Of course the original, the SNES game and Ocarina were all perfect 10s. I didn’t get an NES until around when the SNES came out, but I remember playing the first Zelda game, completing the second quest…bombing every single inch of the map in order to find the last dungeon’s location. A Link To The Past? Ocarina Of Time? Nothing needs to be said about those titles. But while I love me some Zelda, the series hasn’t wowed me in quite a while, thus putting it at a shockingly-low number seven on this list.

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#6: Uncharted (2007 – 2016) (R.I.P.)
I played the demo for the first game and wasn’t impressed. But upon playing the full game, I realized that Naughty Dog had crafted a special 3rd-person shooter that coupled solid gameplay with excellent storytelling and likable characters. I obtained three platinum trophies in 2011. Uncharted, Uncharted 2 and Uncharted 3. I liked the games that much. And the portable game was surprisingly-fun as well. There’s not much to be said about this franchise that hasn’t been mulled over by countless others. I don’t quite know if UC4 can possibly live up to its predecessors and it’s rather sad the series will be done after part 4. Will it still be as memorable a decade from now when other developers are making the umpteenth version of the same game? *shrug*. But Nathan Drake sure had a good run!

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#5: DoDonPachi (1995 – 2012)(R.I.P.?)
Some series tout diversity but with shmups, it’s not quite so easy to discern. The outsider would recognize no true difference between Daifukkatsu and Sai-Dai-Ou-Jou. In fact, their names alone might confuse. However, to the dedicated player, those two titles are night-and-day different. While I can pass on Don Pachi, DDP and three of its four sequels are the pinnacle of the genre. Cave supported the scene until its dying breath and even put out a remarkable home port to make the goodbye ever bittersweet. And while DFK and SDOJ were fun and amazing titles, DOJ remains the best shmup ever made. The recent surprise IOS release (Ichimen Banchou) may breathe hope into the franchise, but I won’t hold my breath. DDP is that good.

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#4: Resident Evil (1996 – Present)
Some franchises have a handful of main games, but not RE. We have 1-6, which I’ve played all but the third. There are the Revelations games, Zero, the Chronicles and Gun Survivor games, etc. and this doesn’t include remakes, movies, CG movies and remasters of 1, 4, 0 and 2 coming up.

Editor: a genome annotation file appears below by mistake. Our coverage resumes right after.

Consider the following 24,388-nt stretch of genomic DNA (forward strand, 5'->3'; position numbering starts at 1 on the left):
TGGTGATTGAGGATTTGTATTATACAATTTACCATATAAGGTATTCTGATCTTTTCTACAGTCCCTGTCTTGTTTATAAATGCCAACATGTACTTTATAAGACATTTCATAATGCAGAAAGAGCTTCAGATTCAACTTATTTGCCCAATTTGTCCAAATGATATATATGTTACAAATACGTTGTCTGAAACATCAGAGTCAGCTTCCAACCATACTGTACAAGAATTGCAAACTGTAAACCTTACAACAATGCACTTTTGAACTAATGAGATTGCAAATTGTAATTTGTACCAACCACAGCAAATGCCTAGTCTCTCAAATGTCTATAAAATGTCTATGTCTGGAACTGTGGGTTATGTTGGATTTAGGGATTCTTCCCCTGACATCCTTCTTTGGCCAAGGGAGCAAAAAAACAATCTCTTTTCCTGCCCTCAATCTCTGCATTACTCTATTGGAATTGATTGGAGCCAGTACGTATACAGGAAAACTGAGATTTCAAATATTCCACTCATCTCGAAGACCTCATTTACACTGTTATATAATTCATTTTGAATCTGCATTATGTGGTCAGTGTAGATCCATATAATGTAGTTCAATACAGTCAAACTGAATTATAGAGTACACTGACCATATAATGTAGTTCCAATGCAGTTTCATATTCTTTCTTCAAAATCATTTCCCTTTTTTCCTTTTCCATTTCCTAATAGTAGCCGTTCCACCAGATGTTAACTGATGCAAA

Therefore, with a pool of so many games, surely there will be some great ones, right? Obviously but the good games are damn good. I positively loved going through the HD remaster of RE1. I played through RE4 on no fewer than four consoles (GC, PS2, Wii, PS3). RE5 I platinumed on the PS3 and also beat on the Xbox360. RE6 was bloated, but the good in that game was quality. Too bad there was so much excess.

The remaster of 2002’s RE0 is an entertaining romp (it’s so strange to think that 2002 is 14 years ago. It’s a classic era in a sense.) With the re-make of RE2 and the inevitable RE7 on the horizon, I don’t see a shortage any time soon. I liked the survival horror of the first games and the action-based nature of the recent ones. Despite a number of iffy titles, the diversity and sheer quality of the great games lands this at #4 on my list.

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Street Fighter (1987 – Present)
I played SF in the arcade, then later as Fighting Street on the TurboDuo in the late ’80s.
I vividly remember seeing SFII for the first time at the mall arcade on Long Island in ’92.
I recall SFIII (and sucking at it) but still giving it a go while at some flea market down in Florida in ’99.
SFZ was my favorite; I played the first in the mall in Albany, then SFZ2 at the same mall mentioned earlier on Long Island. (’95-’96) I imported SFZ3 from Japan the day it was released.
SFEX was shipped to me, along with the cool Chun-Li shirt, and I played it incessantly while my girlfriend was in Florida in October of ’98.